Speaker: Dr. Harold J. Sala | Series: Guidelines For Living | I praise you because I am fearfully and wonderfully made; your works are wonderful, I know that full well. Psalm 139:14
Nearly 3,000 years ago the psalmist, David, wrote, “I praise Thee because I have been fearfully and wonderfully made; marvelous is Thy workmanship as my soul is well aware” (Psalm 139:14). But just how wonderfully made man really is has come to light only in the past century as science has began to unlock the secrets of the human body. The human body, according to medical science, contains 37 trillion cells that reproduce themselves every seven years. Each one of the 37 trillion cells performs 10,000 different chemical functions, according to the late Dr. Ralph Byron of the City of Hope Cancer Clinic, yet all of them just work together to produce a healthy body.
When you get tired, you cannot say, “All right, cell number 843,291, get to work. You are not pulling your share of the load.” All of these cells are linked together by nerve cells tied into a brain containing 100 billion cells (give or take a few). I hesitate to say that these 100 billion nerve cells are tied into a computer‑like device called the human brain since the human brain is far superior to any computer ever created. The eminent neuroscientist Moshe Abeles of Bar-Ilan University in Israel says, “Our ability to understand all the details of even one brain is practically zero.”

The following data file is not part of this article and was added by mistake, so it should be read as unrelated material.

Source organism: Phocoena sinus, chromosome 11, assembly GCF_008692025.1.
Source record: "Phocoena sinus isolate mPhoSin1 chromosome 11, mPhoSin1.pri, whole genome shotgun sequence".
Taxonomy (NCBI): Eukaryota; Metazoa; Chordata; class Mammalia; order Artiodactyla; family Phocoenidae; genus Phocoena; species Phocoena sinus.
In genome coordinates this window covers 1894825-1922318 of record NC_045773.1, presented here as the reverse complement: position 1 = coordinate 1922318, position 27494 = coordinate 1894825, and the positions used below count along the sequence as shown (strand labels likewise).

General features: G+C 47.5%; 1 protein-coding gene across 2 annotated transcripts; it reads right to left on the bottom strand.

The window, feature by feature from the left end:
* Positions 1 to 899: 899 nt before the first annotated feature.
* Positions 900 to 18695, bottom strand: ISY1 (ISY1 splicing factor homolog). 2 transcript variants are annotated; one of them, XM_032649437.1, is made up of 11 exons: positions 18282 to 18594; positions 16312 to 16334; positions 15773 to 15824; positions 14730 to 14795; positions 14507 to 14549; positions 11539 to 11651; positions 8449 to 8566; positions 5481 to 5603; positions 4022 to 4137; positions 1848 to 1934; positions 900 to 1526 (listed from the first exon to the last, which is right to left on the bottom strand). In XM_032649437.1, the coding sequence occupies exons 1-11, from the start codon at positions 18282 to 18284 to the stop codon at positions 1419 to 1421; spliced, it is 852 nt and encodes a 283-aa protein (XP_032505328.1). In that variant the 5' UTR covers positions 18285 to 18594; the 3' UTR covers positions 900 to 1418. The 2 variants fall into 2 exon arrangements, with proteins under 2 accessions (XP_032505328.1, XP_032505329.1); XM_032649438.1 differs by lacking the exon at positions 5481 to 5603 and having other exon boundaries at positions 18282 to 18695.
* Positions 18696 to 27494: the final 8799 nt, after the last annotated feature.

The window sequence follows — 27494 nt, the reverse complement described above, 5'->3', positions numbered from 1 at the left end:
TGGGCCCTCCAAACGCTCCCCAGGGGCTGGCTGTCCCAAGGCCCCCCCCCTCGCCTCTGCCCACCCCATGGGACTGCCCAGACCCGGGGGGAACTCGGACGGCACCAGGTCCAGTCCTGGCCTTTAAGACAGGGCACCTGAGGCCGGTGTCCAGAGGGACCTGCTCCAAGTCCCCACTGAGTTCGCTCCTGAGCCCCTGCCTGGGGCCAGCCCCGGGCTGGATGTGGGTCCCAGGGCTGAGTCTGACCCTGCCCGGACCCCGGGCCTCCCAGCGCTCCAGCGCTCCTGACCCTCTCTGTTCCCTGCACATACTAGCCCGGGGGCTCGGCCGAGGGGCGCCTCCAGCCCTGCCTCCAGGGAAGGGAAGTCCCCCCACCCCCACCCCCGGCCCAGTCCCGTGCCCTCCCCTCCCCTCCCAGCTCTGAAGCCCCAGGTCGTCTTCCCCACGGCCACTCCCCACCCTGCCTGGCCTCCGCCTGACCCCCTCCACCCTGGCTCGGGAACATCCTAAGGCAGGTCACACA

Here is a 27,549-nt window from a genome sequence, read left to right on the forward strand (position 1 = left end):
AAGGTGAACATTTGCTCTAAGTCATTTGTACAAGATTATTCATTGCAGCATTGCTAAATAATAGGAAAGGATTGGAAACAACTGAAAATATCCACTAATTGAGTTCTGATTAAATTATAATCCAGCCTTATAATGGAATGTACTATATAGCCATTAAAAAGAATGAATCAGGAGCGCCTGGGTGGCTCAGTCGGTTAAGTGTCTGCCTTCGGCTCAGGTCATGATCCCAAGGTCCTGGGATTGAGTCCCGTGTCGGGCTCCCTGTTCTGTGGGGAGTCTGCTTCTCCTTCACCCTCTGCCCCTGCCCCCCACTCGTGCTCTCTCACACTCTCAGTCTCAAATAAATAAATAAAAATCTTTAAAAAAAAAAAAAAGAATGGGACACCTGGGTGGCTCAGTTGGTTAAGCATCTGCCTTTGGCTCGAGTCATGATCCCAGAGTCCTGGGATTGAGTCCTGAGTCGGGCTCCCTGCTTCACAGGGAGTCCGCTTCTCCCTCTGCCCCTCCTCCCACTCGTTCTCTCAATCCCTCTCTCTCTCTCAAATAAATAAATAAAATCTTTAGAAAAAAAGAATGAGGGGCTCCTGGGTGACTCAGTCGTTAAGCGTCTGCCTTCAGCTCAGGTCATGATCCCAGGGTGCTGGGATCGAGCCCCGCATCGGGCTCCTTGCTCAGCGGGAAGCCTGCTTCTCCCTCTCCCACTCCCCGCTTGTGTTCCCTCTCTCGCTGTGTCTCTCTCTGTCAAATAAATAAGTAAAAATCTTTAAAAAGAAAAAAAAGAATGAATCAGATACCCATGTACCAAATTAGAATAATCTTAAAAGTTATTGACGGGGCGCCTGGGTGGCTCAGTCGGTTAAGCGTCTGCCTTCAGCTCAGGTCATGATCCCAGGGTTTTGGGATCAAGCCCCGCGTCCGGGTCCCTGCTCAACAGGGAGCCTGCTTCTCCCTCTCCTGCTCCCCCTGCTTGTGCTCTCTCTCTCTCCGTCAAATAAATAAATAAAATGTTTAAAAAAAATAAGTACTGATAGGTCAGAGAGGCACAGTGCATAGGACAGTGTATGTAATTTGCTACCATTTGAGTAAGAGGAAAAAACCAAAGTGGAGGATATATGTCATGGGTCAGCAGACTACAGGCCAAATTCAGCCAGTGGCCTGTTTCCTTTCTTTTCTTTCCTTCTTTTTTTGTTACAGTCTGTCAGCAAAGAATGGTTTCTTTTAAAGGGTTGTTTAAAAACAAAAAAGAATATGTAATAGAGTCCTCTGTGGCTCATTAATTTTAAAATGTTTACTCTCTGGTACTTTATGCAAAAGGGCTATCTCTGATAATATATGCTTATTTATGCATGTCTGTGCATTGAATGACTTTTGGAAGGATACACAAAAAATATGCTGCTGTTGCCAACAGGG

Your marvelous body is powered by a digestive system that contains acids strong enough to eat the varnish off a table, yet function adequately in the stomach and intestine. Apply those same acids to the backside of your hand and it would immediately burn it. But within the human body the acids break down the foods that you eat into fuel that is carried to your body through your bloodstream.
The blood is impelled by a powerful man-sized fist-shaped muscle known as a heart‑‑a complex device that beats more than 2.5 million times in an average life span. I had breakfast with a friend and Wes was sporting a new cast on his arm. Having taken a fall while walking the dog, Wes ended up with a broken arm. Adjusting to the new handicap, he reached for his mouth with his napkin only to discover that he was closer to his ear. What a way to learn to appreciate the dexterity of your hand, which performs some 58 different movements. And all of this we take for granted.
One more thing: What of the marvel of the human eye, that remarkable little lens that lets you see the flowers, trees, and sunshine as it filters through the clouds? In spite of the fact that some of us find it necessary to wear glasses to correct astigmatism, our eyes continue to let us perceive the world with a third dimension that lets us walk through the forest without hitting the trees. Glands lubricate the delicate tissues of the eye, allowing it to function year after year without burning out as do the light bulbs or the TV tubes that must be replaced periodically.
“Just happened,” some say, speaking of the marvelous human body. It just happened about like an explosion in a print shop producing an unabridged dictionary of the English language. Why don’t you, like David of old, pause, fill your lungs with clean air, and lift your head toward heaven, saying, “Thank you, Lord, for my health and for my body. Thank you, Father, for I am fearfully and wonderfully made!” (Psalm 139:14).
Resource reading: Psalm 139